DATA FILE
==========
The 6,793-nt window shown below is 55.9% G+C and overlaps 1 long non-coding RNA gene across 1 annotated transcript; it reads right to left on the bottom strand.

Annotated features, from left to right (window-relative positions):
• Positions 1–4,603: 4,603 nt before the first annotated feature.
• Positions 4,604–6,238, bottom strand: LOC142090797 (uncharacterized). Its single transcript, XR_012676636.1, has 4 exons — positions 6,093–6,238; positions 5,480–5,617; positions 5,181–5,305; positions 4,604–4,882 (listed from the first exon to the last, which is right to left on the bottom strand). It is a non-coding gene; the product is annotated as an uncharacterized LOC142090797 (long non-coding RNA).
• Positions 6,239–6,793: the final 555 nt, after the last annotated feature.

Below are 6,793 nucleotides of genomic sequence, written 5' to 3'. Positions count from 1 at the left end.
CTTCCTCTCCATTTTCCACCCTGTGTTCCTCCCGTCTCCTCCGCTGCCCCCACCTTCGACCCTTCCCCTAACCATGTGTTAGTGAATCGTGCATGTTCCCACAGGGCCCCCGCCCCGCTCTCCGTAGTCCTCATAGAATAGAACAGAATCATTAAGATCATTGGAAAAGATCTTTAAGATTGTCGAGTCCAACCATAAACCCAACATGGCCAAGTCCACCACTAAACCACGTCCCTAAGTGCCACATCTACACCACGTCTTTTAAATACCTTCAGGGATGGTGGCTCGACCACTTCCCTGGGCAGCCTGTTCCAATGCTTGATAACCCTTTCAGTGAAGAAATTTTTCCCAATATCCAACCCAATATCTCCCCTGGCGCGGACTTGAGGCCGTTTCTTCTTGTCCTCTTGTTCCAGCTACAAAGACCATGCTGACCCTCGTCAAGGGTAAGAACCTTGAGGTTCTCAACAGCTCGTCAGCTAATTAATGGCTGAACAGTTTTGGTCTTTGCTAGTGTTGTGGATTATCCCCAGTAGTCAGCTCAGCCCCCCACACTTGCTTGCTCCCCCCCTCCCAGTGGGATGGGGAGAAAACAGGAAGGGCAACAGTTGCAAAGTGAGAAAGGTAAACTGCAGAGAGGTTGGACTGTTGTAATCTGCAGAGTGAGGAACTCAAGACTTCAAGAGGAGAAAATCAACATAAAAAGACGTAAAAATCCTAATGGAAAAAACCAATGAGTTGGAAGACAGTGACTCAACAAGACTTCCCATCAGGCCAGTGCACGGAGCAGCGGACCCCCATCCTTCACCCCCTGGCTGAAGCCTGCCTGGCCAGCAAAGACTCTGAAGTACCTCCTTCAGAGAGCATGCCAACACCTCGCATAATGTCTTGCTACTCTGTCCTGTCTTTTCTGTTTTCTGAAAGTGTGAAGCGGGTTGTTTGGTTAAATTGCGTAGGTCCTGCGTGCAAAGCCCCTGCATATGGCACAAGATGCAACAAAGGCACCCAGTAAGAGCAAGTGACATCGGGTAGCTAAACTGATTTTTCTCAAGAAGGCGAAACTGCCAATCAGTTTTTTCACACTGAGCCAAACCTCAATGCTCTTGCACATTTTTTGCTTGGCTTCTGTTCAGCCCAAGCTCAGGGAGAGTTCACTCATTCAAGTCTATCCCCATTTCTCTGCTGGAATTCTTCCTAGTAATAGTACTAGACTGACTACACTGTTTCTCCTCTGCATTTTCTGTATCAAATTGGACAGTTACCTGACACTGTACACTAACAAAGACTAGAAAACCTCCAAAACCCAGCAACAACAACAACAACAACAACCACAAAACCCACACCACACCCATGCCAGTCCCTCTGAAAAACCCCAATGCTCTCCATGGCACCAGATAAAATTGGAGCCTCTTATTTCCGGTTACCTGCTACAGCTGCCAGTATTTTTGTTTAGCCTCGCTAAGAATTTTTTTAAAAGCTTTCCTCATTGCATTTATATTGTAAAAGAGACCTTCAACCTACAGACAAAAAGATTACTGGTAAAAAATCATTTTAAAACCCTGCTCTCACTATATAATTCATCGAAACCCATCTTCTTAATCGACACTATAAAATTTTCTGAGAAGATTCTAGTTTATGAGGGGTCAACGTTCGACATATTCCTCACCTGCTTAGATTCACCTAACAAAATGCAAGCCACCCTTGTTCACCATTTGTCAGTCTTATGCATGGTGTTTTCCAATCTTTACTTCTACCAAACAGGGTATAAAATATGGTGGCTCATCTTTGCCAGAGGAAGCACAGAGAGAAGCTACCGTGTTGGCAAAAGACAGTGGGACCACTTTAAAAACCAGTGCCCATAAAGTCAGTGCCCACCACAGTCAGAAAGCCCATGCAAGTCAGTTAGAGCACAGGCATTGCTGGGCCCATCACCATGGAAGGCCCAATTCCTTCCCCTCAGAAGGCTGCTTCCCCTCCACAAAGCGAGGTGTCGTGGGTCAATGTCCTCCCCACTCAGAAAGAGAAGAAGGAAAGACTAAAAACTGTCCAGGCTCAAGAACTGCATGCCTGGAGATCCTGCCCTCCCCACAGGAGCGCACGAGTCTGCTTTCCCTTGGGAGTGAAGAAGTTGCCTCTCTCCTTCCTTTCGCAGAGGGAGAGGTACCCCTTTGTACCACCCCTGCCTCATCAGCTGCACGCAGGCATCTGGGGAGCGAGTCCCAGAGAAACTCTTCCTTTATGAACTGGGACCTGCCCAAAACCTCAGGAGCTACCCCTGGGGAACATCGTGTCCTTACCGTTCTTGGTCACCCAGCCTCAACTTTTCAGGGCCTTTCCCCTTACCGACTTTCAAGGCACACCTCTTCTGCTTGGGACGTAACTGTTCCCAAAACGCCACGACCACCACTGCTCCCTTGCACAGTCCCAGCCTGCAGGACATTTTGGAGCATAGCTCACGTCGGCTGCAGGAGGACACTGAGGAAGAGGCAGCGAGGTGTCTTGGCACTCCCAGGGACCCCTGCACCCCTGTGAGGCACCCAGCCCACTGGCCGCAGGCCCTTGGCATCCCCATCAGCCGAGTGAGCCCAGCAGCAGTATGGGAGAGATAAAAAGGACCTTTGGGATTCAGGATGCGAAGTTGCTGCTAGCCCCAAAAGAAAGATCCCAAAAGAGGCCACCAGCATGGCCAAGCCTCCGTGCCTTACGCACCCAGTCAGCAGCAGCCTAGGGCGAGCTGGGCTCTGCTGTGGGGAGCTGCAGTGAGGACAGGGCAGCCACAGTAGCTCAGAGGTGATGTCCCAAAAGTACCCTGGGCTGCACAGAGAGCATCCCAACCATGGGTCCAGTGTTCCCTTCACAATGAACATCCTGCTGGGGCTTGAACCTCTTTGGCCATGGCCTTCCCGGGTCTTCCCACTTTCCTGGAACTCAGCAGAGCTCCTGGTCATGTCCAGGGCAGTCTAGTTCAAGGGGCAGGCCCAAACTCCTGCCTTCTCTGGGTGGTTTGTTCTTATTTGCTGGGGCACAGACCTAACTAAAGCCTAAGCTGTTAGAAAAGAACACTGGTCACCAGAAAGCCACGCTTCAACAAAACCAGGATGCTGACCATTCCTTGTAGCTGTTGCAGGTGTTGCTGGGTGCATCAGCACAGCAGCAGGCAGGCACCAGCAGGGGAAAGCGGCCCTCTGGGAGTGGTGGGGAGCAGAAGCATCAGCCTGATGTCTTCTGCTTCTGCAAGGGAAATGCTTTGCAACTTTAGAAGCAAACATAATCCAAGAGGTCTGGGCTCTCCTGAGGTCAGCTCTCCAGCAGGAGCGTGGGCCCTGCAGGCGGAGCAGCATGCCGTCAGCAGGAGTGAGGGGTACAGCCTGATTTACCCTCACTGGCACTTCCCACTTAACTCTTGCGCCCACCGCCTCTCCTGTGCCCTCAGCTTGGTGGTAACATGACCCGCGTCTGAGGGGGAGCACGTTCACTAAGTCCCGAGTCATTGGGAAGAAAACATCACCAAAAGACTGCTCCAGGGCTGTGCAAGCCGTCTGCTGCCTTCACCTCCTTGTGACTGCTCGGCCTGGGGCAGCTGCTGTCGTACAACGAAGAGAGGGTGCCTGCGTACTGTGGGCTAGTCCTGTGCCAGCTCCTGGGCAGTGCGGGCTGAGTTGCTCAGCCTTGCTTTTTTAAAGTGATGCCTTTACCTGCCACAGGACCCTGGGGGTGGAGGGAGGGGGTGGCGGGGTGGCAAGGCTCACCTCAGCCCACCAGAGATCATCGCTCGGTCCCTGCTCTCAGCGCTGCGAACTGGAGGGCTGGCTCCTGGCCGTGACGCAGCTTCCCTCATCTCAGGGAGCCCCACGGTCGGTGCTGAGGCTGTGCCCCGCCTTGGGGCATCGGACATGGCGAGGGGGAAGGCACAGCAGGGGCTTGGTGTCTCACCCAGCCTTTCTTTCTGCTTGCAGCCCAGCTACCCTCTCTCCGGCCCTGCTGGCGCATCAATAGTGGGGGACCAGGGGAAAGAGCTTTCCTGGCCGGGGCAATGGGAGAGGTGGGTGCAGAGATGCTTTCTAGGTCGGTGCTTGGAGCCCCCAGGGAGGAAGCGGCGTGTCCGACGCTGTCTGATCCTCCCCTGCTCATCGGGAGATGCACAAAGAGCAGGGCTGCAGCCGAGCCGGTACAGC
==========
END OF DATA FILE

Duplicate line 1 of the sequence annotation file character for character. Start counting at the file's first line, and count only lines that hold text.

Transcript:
The 6,793-nt window shown below is 55.9% G+C and overlaps 1 long non-coding RNA gene across 1 annotated transcript; it reads right to left on the bottom strand.